In the past decade or so, we have seen many shows, documentaries and articles that refer to mindful meditation.   Fortunately, this has become so popular that a single “google search” on this subject produced more than 43 million hits!  One reason that this is so popular, in my opinion, is that it can be practiced at anytime, anywhere without any specific equipment and IT WORKS!

You don’t have to be an Eastern guru or a Buddhist monk to practice it and you don’t have to be in a crossed-legged sitting position (lotus position) staring at your navel.  In fact being “mindful” is really being in the “present” in the “now” slowing down the “monkey mind” (reference given to the busy mind that jumps around from thought to thought) that influences us with as many as 60,000 thoughts per day according to the National Science Foundation.

Practicing meditation has shown benefits from schoolchildren to corporate CEO’s, athletes and anyone else that has practiced it.  It can be challenging at first but as with any other exercises, the more you do it the better you get at it.

This article is Part 5 of 7 in a series explaining the various sub-categories within Naturopathy – more articles to come soon! In the meantime, you can review previously published articles Part 1 of 7, Part 2 of 7, Part 3 of 7., and Part 4 of 7 Stay tuned to read more about the individual methodologies behind this safe, effective, natural approach to managing your everyday health!

Want to learn more? Visit my website at www.naturale-solutions.com to take charge of your personal health today!

Posted in Meditation, Naturopathy, Stress Management | Tagged ,

Naturopathy Explained – Nutrition [Part 4 of 7]

Nutrition

Naturopathy Explained - Hippocrates Nutrition Photo - Salvatore Di Liello, N.D. - Naturopathic Doctor

400 B.C. — Hippocrates, the “Father of Medicine”, said to his students, “Let thy food be thy medicine and thy medicine be thy food”.

Nutrition is one of the major pillars in Naturopathy. There is a lot of truth in the often heard phrase that “you are what you eat”. A good diet is a balanced diet and that means eating from all of the food groups: fruits, vegetables, legumes, meat, cheese, nuts and whole grain bread/pasta. This influences overall health in a very substantial way. It is no surprise that the average American is overweight. Nutritional specialists have attributed this to a SAD diet – Standard America Diet. Where fast foods focused on meat, cheese and simple carbohydrates, foods with chemical preservatives and genetically-modified food encompasses the majority of the diet providing empty calories and little nutrition.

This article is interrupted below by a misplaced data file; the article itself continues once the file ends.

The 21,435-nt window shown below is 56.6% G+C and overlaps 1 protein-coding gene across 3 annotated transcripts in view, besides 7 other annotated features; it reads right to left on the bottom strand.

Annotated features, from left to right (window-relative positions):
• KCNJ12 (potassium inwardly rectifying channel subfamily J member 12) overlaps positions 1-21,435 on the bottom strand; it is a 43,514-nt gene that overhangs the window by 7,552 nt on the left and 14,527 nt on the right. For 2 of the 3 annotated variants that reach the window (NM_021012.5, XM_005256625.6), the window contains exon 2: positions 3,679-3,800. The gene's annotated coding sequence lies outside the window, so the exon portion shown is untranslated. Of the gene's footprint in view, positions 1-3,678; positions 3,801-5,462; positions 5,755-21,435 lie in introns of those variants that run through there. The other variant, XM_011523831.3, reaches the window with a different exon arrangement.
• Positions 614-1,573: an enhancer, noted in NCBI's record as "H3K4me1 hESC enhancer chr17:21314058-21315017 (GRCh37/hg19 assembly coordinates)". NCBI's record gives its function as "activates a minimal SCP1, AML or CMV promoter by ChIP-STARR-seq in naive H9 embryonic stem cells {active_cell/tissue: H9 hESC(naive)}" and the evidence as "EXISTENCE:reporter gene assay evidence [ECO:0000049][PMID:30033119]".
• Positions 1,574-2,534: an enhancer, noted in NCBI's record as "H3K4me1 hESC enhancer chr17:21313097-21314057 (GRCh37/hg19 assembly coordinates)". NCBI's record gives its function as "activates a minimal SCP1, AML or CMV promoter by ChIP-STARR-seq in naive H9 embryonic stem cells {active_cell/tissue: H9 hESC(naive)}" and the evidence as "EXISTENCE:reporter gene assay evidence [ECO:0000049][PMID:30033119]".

A well balanced diet should take into consideration various factors: macronutrients, micronutrients and acid-alkaline ratios. The three macronutrients are: carbohydrates, proteins and lipids. Carbohydrates can be divided among complex carbohydrates– including legumes, grains, whole grain bread and pasta. While simple carbohydrates for example include fruits, honey, maple syrup and other natural sweeteners, whereas refined carbohydrates include refined flour, breads, pastries, soft drinks, and refined sugar.

Another type of macronutrient is the proteins; these can come from animals or vegetables for example: cheese, meat, eggs, fish, seeds, nuts and legumes. The other final macronutrient group is the lipids. They can be subdivided into saturated and unsaturated fats. Some examples of saturated fats include animal fats, lard, butter, cheese and bacon; the unsaturated fats include nuts, vegetable oils, and seeds.

Micronutrients are nutrients such as vitamins, minerals and amino acids. Most vitamins cannot be manufactured in our body and while a few are found in animals most come from plants. Even though one can use nutritional supplements, nothing takes the place of a good diet. Nutritional supplements should be used to “supplement” or to aid the individual and complement his/her diet but not to serve as a substitute for it. Vitamins help convert the macronutrients- Carbohydrates, Proteins and Lipids, to a more metabolically useful form. They function principally as coenzymes (with enzymes) in a variety of metabolic reactions. Each enzyme is specific to one biochemical reaction. Enzymes are catalysts; they speed up specific chemical reactions that would proceed very slowly or not at all without them. Vitamins are necessary to life but we cannot live on them alone, we need food for energy. The deficiency of vitamins however can cause an array of diseases and disorders.

Another consideration is the balance of alkaline and acid foods that are consumed. This is classified not based on their taste but based on their residual impact after they have been metabolized in the body. The ideal is to consume a 70-80% alkaline diet which includes vegetables, most fruits, brown rice, corn, honey, and tofu. These are just a few examples. The other 20-30% of the diet should include “acid” foods some examples are bread, eggs, meat, fish, cranberries, strawberries, cashews, pecans and peanuts. Changing your diet may be a difficult thing to do, however it results in an opportunity to achieve your best health. A healthy diet is an achievable goal. It requires the application of good common sense and paying attention to the food groups we eat.

As always, before making major dietary changes, check with your primary healthcare practitioner for any possible issues.

This article is Part 4 of 7 in a series explaining the various sub-categories within Naturopathy – more articles to come soon! In the meantime, you can review previously published articles Part 1 of 7, Part 2 of 7, and Part 3 of 7. Stay tuned to read more about the individual methodologies behind this safe, effective, natural approach to managing your everyday health!

Want to learn more? Visit my website at www.naturale-solutions.com to take charge of your personal health today!

Posted in Naturopathy, Nutrition | Tagged ,